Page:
There was a table reserved for ten in one of the private dining rooms of the Congress. Your president, Meritxell Batet, He invited the main representatives of the powers of the State to a lunch after the commemorative act for the 40 years of the failed coup.

While they finished dessert – a mosaic of fruit with tangerine sorbet -, Miquel Roca and Miguel Herrero and Rodríguez de Miñón they were prompted to congratulate the Prime Minister, Pedro Sanchez, and the leader of the opposition, Pablo Casado: “How well you get along!” They said, surprised by the good harmony that both leaders showed in private.

In addition to Batet, Sánchez, Casado and the two fathers of the Constitution, the president of Congress reserved a place for the president of the Senate, Pilar Llop; for Carmen Calvo, that she was in her capacity as Minister of Relations with the Courts; Juan José González Rivas, President of the Constitutional Court and Charles Lesmes, highest representative of the General Council of the Judiciary and the Supreme Court. I presided over lunch Felipe VI.

The King was the real protagonist, describe sources present in the food. Diners put aside uncomfortable topics – “Juan Carlos was not discussed” – and the imminent renewal of the General Council of the Judiciary was also overlooked.

Lunch went smoothly “very calm“The atmosphere, a meal for ten on the 40th anniversary of 23-F, did not invite Sánchez and Casado to talk about the progress in the negotiation to renew the pending organs.

The two, witnesses present, spoke “in a good tone” on all the issues that arose as lunch progressed. For example, both the chief executive and the leader of the opposition they showed their rejection for the hanged doll that appeared with the image of Carmen Calvo on Saturday in Santiago de Compostela.

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The menu

The guests ate at the same table where there was “a lot of distance” between them. For the first course there was scampi salad, with almond cream and confit tomato. Second, beef cheek in wine, with Manchego tile and potato cream.

Between courses there was talk of the “great speech” that the King gave in the Hall of Lost Steps of Congress: it was the first time that he referred to his father in a public intervention since Juan Carlos was in Abu Dhabi.

Felipe VI praised the “firmness” and “authority” of his father as “determinants for the defense and triumph of democracy“that day when the colonel Antonio Tejero unsuccessfully perpetrated a coup.

The president of Congress also received private compliments, who publicly thanked the institutions, “headed by King Juan Carlos”, to “defeat the coup plotters.”

Up to seven parliamentary groups – all priority partners of the coalition government – declined the invitation to the event. They wanted to show their position against the King Emeritus, who left Spain last August to prevent his latest scandals from splashing his son.

Felipe VI and Batet underlined in their speeches that the event celebrated the triumph of democracy before that coup attempt in which the foundations of the democratic system were shaken. The Monarch emphasized that “all citizens and institutions must feel committed and obliged” to defend “the democratic principle that underpins our coexistence.”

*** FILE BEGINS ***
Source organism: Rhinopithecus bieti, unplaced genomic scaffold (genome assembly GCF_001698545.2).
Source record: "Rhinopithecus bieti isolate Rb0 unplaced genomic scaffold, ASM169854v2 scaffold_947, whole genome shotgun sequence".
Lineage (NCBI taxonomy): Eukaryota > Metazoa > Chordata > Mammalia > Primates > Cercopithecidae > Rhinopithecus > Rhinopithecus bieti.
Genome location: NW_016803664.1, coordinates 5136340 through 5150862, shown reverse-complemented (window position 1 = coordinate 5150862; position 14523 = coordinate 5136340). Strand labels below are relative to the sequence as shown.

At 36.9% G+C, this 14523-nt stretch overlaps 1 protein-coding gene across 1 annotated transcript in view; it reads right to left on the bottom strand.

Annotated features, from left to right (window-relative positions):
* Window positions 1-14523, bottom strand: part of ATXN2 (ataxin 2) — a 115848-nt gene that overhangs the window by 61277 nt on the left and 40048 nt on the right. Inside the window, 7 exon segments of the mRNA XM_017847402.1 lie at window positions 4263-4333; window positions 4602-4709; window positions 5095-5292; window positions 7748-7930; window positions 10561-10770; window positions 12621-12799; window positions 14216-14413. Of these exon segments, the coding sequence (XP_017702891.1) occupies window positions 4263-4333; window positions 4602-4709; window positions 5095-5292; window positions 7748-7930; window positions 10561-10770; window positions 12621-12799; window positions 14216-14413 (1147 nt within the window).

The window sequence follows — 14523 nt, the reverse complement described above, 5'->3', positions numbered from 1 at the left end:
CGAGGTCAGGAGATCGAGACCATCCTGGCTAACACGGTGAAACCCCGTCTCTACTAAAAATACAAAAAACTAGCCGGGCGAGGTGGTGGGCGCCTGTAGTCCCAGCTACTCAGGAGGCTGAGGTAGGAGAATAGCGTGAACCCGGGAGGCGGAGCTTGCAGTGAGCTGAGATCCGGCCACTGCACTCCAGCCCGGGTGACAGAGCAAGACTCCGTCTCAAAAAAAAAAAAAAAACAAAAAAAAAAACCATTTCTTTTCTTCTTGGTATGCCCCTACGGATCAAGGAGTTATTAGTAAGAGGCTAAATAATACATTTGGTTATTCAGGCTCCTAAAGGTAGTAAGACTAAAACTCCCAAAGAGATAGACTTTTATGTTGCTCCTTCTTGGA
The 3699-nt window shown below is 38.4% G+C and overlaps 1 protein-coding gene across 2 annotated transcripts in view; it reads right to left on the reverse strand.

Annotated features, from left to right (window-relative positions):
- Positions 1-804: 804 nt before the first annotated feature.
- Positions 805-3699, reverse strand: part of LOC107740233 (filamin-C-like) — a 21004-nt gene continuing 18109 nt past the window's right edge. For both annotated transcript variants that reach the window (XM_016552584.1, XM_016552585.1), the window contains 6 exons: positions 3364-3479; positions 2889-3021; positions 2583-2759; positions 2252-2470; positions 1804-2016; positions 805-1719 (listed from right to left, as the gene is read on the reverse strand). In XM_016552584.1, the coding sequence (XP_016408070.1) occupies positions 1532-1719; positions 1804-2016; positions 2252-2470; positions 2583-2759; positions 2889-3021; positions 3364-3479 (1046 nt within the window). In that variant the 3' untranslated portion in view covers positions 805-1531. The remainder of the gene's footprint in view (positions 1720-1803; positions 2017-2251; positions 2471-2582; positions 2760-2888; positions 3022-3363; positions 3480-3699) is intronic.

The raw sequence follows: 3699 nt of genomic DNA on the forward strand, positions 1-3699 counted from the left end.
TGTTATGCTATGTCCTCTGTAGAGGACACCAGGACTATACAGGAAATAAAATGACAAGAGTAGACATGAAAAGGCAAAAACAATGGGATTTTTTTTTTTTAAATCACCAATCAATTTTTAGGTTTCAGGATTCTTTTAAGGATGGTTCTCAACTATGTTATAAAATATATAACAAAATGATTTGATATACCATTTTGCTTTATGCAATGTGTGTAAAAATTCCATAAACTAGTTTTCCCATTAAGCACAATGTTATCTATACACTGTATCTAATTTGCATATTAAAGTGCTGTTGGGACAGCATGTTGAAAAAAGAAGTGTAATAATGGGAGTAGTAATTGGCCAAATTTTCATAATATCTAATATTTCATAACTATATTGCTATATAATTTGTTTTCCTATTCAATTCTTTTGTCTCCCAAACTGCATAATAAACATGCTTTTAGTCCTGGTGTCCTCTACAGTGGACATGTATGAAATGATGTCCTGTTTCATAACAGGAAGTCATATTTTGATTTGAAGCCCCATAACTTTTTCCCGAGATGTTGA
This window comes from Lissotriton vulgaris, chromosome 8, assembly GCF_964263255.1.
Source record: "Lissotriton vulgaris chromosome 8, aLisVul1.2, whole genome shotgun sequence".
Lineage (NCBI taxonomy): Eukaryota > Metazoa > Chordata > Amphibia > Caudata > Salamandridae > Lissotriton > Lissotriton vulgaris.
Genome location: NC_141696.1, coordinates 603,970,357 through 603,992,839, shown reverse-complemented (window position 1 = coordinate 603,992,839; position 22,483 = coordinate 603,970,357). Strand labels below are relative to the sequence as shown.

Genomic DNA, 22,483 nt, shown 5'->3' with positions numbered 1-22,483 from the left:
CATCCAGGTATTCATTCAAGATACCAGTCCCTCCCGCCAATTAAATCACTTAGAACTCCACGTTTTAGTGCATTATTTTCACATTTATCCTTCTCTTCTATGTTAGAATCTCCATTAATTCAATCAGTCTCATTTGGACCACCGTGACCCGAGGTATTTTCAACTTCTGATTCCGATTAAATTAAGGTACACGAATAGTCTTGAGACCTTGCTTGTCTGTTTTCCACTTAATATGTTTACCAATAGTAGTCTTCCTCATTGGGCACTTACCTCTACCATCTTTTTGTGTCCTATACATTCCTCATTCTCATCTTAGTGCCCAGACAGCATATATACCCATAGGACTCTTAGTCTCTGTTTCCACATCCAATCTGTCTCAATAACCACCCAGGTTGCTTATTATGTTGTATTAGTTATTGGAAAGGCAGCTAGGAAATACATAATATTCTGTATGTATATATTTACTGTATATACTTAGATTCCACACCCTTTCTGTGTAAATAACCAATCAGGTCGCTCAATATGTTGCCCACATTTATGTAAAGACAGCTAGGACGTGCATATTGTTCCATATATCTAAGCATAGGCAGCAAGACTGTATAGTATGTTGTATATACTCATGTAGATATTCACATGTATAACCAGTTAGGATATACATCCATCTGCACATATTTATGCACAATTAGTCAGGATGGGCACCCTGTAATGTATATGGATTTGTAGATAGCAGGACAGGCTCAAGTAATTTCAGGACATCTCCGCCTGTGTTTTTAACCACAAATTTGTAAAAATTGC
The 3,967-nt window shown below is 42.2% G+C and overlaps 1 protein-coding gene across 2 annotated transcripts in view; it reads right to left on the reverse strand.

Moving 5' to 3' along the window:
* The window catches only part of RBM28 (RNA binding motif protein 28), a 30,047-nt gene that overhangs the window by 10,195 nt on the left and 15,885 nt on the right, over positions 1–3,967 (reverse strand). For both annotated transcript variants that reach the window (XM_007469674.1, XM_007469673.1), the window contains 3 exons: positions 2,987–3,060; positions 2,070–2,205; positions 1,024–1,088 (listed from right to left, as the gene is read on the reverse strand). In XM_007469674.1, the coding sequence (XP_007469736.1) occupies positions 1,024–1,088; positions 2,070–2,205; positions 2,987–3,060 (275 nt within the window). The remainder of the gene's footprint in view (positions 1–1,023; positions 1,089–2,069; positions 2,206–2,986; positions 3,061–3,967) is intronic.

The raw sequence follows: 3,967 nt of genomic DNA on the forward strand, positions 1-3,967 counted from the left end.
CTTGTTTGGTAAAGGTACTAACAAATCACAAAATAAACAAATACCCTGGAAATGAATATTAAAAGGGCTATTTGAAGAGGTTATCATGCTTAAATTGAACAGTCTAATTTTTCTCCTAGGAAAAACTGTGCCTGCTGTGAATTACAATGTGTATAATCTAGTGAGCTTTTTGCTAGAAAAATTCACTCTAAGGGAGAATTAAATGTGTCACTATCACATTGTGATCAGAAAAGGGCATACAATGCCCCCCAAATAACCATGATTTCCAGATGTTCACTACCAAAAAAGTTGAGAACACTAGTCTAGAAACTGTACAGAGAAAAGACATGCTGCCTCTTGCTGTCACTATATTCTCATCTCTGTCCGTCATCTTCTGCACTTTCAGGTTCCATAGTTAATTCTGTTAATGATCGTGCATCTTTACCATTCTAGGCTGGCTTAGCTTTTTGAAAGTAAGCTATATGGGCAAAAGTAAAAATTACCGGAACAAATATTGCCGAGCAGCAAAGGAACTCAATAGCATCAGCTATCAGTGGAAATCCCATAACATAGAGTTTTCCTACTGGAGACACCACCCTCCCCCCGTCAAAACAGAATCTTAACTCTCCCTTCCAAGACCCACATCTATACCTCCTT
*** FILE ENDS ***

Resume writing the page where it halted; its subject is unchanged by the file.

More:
The president of Congress thanked the government, administrations and the judiciary for their work, “which prosecuted and convicted the authors of the coup.” As well highlighted the “dignity” of those who suffered the violence of the assailants in the Hemicycle.

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After reviewing that episode, Batet cataloged the “dangers” that democracy currently suffers: the “delegitimization” and “instrumentalization” of the “institutions themselves to denature them” and turn democracy into a “facade stripped of its fundamental contents “: “pluralism, freedoms, equality of people and social cohesion”.

Batet’s nod to the Emeritus for his defense of democracy is a setback for United We Can, which has long focused on the Monarchy and questioning the democratic quality of Spain. Pablo Iglesias, invited to the event as second vice president of the Government, did not even bother to hide and did not applaud when Batet finished his speech and gave the floor to the King.

The farewell

Felipe VI left the Congress of Deputies on Cedaceros Street, accompanied by the President of the Government and Meritxell Batet. One step behind they were followed by the First Vice President of the Government, Carmen Calvo, and Pablo Casado, treated in this 23-F as the true leader of the opposition.

The private meeting ended early, at 3.30 pm, because the two Chambers were holding plenary sessions. Before leaving the Congress of Deputies, already in the official car, a person approached Felipe VI to congratulate him on his “great speech, in form and in substance”:

– “And that of the president of Congress“said the King goodbye.

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